I was deeply apprehensive about doing so. I have attempted to watch pre-nineties adaptations before, and been horrified, so it was with no small suspense that I began the first episode. I think what surprised me the most was how not terrible it was. I would be tempted to say that it is Jane Austen's writing that is so genius, it shines through any production, but one need only look to the latest screen adaptation of the same work to be woefully disproved in that theory.
The 1995 version is definitely superior, on balance, but I must give credit to the 1980 series, as it did many things right. Most importantly, the writers kept as much of Jane Austen's words as they could. Something I cannot tolerate in adaptations of her work is when they totally change the words to the point that none of the underlying genius remains. I understand that dialogue needs to be adjusted to make it work, and I completely allow for the difference between the art forms of novel writing and film-making, but I was nonetheless pleased at the respect for the original work that was shown in the writing.
The casting of Jane Bennett was also excellent in the 1980 show. I have nothing against Susannah Harker, but she is not even as pretty as Jennifer Ehle, much less ten times prettier.
|Susannah Harker and Jennifer Ehle|
Sabina Franklyn was just right for the role, even if her hair was kind of frizzy in a rather 1970's kind of way.
|Sabina Franklyn as Jane Bennett|
|Barbara Shelley as Mrs. Gardiner|
Even with these considerations, however, my opinion of the 1995 series as definitive and best was not threatened in the slightest. A lot of that has to do with advances in film-making generally between 1980 and 1995. We just got a lot better at making shows. I say "we" meaning humanity in general, of course.
In criticising productions, I very rarely blame the actors, and in the case of the 1980 production I am not sure the actors themselves were to blame but the acting itself certainly was. Acting is one of the things that, in my opinion, got a lot better between 1980 and 1995. There will be some who disagree, citing some stellar performances of a bygone age, but really, acting for film and television, generally, has developed as an art form, which is as one would expect given the novelty of it.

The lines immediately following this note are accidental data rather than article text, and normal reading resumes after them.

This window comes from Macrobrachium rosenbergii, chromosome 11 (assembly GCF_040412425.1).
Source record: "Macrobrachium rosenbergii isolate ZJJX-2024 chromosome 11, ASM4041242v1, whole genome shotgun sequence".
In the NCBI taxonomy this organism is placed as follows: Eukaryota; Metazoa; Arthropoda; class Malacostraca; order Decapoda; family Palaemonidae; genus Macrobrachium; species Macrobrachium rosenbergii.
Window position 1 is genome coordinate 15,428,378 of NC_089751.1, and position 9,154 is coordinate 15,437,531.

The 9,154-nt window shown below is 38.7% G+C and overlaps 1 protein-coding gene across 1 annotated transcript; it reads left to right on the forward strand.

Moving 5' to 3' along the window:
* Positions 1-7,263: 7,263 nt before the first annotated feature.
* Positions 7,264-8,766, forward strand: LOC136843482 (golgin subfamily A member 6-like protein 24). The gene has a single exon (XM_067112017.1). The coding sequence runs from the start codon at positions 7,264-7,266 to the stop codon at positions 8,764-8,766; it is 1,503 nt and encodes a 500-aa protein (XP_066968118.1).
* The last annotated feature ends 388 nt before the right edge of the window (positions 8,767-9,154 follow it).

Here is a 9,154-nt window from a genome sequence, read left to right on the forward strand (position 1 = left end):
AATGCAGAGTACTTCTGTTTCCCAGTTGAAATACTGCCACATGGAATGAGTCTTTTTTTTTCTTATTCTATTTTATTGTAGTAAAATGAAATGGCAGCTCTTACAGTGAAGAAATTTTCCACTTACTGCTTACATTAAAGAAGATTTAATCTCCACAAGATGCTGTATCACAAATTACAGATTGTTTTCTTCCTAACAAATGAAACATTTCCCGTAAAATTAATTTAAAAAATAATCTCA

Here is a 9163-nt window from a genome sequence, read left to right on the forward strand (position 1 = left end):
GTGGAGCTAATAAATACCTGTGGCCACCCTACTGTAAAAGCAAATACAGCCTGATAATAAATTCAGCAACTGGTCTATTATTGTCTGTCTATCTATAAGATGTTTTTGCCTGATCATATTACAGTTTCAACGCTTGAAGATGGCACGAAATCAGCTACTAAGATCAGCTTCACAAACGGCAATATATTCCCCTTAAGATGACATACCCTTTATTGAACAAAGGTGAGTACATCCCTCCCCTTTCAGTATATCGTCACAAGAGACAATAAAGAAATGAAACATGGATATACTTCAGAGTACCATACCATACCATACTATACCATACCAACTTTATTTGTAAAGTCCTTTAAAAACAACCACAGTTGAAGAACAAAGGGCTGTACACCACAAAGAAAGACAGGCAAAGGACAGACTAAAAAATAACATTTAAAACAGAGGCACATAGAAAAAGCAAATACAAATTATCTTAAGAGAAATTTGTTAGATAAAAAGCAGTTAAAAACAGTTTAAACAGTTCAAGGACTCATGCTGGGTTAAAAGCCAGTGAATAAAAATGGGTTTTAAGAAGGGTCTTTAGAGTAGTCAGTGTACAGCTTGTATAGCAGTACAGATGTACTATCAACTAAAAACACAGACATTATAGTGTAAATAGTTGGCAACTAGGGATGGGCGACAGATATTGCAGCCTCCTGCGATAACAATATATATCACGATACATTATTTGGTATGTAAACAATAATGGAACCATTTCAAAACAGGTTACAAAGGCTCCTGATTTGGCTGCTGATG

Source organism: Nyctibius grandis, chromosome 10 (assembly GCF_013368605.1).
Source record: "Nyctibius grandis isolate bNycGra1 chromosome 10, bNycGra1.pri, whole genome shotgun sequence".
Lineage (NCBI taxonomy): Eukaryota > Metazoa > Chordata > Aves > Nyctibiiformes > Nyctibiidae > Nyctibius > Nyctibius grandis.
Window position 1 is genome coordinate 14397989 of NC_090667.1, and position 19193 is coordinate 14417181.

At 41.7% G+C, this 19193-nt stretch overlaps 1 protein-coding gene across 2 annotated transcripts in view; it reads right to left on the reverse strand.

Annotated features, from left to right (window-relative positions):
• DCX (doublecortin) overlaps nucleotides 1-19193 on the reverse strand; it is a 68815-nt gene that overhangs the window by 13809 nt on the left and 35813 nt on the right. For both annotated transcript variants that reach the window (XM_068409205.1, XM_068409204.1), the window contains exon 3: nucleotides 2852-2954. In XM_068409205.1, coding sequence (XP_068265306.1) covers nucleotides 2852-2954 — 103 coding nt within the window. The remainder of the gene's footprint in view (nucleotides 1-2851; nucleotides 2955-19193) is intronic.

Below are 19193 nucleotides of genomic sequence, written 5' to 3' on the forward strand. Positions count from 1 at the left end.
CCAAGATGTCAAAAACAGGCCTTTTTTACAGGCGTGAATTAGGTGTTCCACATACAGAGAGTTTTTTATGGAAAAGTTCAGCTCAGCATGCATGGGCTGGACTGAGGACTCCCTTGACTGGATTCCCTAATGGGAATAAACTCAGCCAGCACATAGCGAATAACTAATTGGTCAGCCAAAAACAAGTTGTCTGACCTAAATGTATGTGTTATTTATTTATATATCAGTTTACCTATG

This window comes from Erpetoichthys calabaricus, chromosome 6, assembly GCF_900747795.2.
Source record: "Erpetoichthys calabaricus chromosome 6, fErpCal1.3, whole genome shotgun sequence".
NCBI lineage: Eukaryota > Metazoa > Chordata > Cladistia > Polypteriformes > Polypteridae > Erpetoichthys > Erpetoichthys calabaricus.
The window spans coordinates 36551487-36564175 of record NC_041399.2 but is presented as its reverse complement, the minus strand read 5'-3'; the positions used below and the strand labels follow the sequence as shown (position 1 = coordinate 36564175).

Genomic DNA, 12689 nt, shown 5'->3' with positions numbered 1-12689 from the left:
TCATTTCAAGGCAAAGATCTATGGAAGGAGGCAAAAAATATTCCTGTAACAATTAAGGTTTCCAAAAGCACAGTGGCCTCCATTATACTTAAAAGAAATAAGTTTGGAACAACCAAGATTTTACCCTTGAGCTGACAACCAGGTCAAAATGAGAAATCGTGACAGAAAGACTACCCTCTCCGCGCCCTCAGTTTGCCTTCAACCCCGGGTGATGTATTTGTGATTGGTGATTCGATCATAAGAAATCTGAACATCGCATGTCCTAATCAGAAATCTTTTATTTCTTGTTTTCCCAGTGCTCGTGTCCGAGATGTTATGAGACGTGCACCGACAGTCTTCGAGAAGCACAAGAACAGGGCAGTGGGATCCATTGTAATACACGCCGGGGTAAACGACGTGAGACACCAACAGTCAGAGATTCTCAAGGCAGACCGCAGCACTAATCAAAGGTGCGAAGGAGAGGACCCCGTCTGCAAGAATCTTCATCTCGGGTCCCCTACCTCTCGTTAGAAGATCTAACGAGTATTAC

It may have been the director making it happen, but the acting was far too artificial, far too choreographed to draw me in. Jane Austen's dialogue is certainly archaic and may feel foreign, but there is no reason it cannot be recited naturally, as we have seen in many subsequent productions.
|Elizabeth Garvie as Lizzy|
Perhaps the greatest victim of this was Lizzy. I just didn't like her. I couldn't believe Mr. Darcy would feel so passionately about her. She didn't seem to have any depth. At first, I thought Mr. Darcy was excellent, but that was only in the first half of the show, when he hardly spoke and was disagreeable. Once he started talking, and trying to get Lizzy, and by extension the audience, to like him, it all fell apart. He had convinced me to dislike him, but he could not convince me to like him.
These last two examples perhaps lead me to the belief that it is unfair to compare anything to the 1995 version. The casting was, on the whole, so inspired, and the writing and the production so near perfect, that no other attempt can be expected to rival it.
That said, there was reasonable room for improvement in the 1980 attempt. Another element of the show that demonstrated our advances in film-making was the editing. Not only was everything set up like a stage production, and the pacing very slow, but the transitions themselves were painful. Did someone invent the cross-fade just as this show was in post-production, and were the editors so fascinated and excited by it that they felt they had to use it in EVERY transition? It just made everything drag, and interfered with my suspension of disbelief. The 1995 version, by contrast, skips along at a lively pace and keeps the interest and the energy alive.
I know we fans are often mocked for our devotion to the 1995 mini-series, but really, can you blame us?
Melanie Kerr is the author of Follies Past: a Prequel to Pride and Prejudice
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